Sinclair Lewis' 'Main Street' And Perceived Homosexuality
I have spent a good chunk of my past month working through Sinclair Lewis' 1920 novel, Main Street.
It is an excellent book and I highly recommend you, reader, take a gander at the tale of a "big city" girl who moves to a small American town.
If you have no interest or time, however, I would like to highlight a small passage from the novel: the entrance of pivotal character Erik Valborg, who the townspeople paint as a "freak" for his effeminate manner.
I've included the passage below. It really speaks volumes about how discrimination against perceived homosexuality has been a plight on our society for far too long. Without spoiling too much, Erik is not gay.
Well, not yet -- I have about 75 pages left, so maybe he'll "turn"?
Read the excerpt, AFTER THE JUMP...
Kennicott said that he was "kind of sorry for the girl, some ways; she's too darn emotional, but still, Dave is sort of mean to her." He was polite to poor Maud when they all went down to the cottages for a swim. Carol was proud of that sympathy in him, and now she took pains to sit with their new friend.
Mrs. Dyer was bubbling, "Oh, have you folks heard about this young fellow that's just come to town that the boys call 'Elizabeth'? He's working in Nat Hicks's tailor shop. I bet he doesn't make eighteen a week, but my! isn't he the perfect lady though! He talks so refined, and oh, the lugs he puts on--belted coat, and pique collar with a gold pin, and socks to match his necktie, and honest--you won't believe this, but I got it straight--this fellow, you know he's staying at Mrs. Gurrey's punk old boarding-house, and they say he asked Mrs. Gurrey if he ought to put on a dress-suit for supper! Imagine! Can you beat that? And him nothing but a Swede tailor--Erik Valborg his name is. But he used to be in a tailor shop in Minneapolis (they do say he's a smart needle-pusher, at that) and he tries to let on that he's a regular city fellow. They say he tries to make people think he's a poet--carries books around and pretends to read 'em. Myrtle Cass says she met him at a dance, and he was mooning around all over the place, and he asked her did she like flowers and poetry and music and everything; he spieled like he was a regular United States Senator; and Myrtle--she's a devil, that girl, ha! ha!--she kidded him along, and got him going, and honest, what d'you think he said? He said he didn't find any intellectual companionship in this town. Can you BEAT it? Imagine! And him a Swede tailor! My! And they say he's the most awful mollycoddle--looks just like a girl. The boys call him 'Elizabeth,' and they stop him and ask about the books he lets on to have read, and he goes and tells them, and they take it all in and jolly him terribly, and he never gets onto the fact they're kidding him. Oh, I think it's just TOO funny!"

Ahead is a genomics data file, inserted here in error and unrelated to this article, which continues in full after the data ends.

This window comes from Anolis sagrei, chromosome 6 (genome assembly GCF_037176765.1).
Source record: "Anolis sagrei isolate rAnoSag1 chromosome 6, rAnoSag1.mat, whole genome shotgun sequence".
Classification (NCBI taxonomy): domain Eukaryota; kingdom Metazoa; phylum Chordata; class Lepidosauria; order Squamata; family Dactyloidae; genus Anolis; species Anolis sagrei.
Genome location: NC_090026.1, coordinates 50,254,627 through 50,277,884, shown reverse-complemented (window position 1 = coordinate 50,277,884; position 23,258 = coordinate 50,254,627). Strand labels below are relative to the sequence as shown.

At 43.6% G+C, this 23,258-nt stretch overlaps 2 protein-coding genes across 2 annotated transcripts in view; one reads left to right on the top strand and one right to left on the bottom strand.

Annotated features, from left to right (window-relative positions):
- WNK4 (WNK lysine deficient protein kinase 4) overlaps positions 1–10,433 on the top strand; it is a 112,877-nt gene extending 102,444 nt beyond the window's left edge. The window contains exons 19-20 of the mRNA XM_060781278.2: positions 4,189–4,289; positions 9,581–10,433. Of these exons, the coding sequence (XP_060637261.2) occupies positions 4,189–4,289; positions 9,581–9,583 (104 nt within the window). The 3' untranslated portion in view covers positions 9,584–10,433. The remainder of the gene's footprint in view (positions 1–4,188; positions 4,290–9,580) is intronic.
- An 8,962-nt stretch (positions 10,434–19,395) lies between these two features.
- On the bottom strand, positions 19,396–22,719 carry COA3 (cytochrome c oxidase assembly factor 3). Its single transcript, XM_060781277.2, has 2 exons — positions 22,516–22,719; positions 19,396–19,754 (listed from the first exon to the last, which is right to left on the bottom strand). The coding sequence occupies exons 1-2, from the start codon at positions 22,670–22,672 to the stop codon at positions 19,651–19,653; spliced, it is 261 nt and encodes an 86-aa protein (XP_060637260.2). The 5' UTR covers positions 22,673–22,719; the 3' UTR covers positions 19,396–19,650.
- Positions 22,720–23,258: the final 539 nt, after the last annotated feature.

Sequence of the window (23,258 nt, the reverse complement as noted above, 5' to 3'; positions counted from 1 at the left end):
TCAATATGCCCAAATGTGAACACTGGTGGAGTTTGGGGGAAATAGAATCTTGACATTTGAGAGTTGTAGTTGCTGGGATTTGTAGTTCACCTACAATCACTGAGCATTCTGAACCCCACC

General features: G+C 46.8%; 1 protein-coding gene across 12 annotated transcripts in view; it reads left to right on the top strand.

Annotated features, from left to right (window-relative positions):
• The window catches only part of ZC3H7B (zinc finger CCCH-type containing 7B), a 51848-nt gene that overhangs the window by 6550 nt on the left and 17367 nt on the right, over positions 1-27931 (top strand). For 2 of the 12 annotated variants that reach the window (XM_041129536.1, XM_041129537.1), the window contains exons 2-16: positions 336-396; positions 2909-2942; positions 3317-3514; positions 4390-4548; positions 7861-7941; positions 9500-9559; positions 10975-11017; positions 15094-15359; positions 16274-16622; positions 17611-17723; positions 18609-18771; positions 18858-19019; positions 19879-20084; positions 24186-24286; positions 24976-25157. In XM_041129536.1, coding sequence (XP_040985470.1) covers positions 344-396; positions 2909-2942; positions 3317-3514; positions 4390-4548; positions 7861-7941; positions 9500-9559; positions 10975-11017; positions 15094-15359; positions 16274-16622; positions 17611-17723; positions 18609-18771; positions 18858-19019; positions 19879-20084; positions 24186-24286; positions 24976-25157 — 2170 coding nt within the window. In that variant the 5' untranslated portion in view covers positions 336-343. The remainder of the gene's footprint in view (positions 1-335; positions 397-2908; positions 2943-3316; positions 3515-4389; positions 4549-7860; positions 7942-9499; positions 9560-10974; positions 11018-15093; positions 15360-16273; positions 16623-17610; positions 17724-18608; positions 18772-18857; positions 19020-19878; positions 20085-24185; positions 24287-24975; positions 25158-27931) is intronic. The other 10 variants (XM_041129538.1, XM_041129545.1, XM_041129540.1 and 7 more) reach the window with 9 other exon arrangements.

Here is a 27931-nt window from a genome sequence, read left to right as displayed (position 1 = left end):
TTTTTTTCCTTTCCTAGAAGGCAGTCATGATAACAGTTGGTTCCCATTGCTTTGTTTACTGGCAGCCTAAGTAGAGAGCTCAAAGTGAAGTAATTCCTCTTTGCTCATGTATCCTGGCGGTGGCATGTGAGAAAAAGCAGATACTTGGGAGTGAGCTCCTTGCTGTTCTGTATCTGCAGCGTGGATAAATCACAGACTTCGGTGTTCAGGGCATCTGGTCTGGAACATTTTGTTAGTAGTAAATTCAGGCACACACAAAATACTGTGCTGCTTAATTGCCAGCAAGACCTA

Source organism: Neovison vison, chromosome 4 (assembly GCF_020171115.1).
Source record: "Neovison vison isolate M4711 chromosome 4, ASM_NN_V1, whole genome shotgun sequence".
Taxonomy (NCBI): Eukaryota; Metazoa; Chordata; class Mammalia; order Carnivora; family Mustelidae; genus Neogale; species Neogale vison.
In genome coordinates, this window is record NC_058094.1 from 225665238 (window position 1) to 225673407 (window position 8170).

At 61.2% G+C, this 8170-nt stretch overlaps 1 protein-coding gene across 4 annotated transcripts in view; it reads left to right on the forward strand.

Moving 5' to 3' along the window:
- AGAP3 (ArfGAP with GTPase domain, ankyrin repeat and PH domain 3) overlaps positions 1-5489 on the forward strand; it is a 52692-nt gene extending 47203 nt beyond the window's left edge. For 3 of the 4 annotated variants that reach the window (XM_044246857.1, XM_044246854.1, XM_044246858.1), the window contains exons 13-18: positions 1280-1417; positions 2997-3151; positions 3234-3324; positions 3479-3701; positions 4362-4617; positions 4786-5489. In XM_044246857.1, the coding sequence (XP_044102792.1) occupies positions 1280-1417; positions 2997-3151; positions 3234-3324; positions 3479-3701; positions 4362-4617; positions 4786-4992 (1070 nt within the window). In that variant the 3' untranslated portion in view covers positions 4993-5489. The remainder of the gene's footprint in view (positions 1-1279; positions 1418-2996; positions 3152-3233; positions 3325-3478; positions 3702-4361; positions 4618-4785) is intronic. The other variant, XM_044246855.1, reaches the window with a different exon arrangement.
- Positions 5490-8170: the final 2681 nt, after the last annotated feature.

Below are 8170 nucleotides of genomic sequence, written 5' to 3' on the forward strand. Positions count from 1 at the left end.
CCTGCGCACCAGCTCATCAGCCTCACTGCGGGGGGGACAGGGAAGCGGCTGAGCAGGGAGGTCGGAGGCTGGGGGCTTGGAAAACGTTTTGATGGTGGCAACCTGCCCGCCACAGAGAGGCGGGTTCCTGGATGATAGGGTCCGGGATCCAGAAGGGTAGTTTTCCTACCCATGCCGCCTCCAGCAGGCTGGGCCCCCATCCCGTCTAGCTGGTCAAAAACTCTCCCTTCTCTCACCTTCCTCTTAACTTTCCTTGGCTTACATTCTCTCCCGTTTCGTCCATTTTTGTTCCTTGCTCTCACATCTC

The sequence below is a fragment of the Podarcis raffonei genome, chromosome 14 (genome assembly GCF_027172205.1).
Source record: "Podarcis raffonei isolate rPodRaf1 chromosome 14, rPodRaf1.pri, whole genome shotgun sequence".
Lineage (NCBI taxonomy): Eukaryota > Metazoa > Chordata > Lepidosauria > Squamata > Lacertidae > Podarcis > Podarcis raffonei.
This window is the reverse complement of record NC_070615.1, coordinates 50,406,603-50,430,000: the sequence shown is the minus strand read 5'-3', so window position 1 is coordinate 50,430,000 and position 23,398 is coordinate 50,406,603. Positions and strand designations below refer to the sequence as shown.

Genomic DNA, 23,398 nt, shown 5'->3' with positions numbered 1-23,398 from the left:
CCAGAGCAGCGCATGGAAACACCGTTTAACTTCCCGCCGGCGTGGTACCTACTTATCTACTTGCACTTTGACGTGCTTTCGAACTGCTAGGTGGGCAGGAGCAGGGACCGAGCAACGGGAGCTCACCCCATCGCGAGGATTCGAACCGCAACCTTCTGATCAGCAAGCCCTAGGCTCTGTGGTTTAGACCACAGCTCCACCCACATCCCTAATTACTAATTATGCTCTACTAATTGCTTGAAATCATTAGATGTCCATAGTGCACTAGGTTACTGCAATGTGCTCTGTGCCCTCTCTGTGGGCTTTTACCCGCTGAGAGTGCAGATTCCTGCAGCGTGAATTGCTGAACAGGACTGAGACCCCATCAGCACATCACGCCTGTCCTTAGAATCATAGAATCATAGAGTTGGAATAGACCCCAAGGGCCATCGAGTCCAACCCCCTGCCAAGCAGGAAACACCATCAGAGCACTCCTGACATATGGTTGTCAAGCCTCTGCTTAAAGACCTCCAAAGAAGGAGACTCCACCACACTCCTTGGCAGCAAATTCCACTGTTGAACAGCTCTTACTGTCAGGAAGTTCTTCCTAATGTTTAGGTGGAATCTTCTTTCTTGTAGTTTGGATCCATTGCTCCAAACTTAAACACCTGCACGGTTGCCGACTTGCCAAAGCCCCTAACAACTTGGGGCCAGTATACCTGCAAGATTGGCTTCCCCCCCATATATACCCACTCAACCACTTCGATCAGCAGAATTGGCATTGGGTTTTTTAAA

The Jolly Seventeen laughed, and Carol laughed with them. Mrs. Jack Elder added that this Erik Valborg had confided to Mrs. Gurrey that he would "love to design clothes for women." Imagine! Mrs. Harvey Dillon had had a glimpse of him, but honestly, she'd thought he was awfully handsome. This was instantly controverted by Mrs. B. J. Gougerling, wife of the banker. Mrs. Gougerling had had, she reported, a good look at this Valborg fellow. She and B. J. had been motoring, and passed "Elizabeth" out by McGruder's Bridge. He was wearing the awfullest clothes, with the waist pinched in like a girl's. He was sitting on a rock doing nothing, but when he heard the Gougerling car coming he snatched a book out of his pocket, and as they went by he pretended to be reading it, to show off. And he wasn't really good-looking--just kind of soft, as B. J. had pointed out.
When the husbands came they joined in the expose. "My name is Elizabeth. I'm the celebrated musical tailor. The skirts fall for me by the thou. Do I get some more veal loaf?" merrily shrieked Dave Dyer. He had some admirable stories about the tricks the town youngsters had played on Valborg. They had dropped a decaying perch into his pocket. They had pinned on his back a sign, "I'm the prize boob, kick me."
Glad of any laughter, Carol joined the frolic, and surprised them by crying, "Dave, I do think you're the dearest thing since you got your hair cut!" That was an excellent sally. Everybody applauded. Kennicott looked proud.
She decided that sometime she really must go out of her way to pass Hicks's shop and see this freak.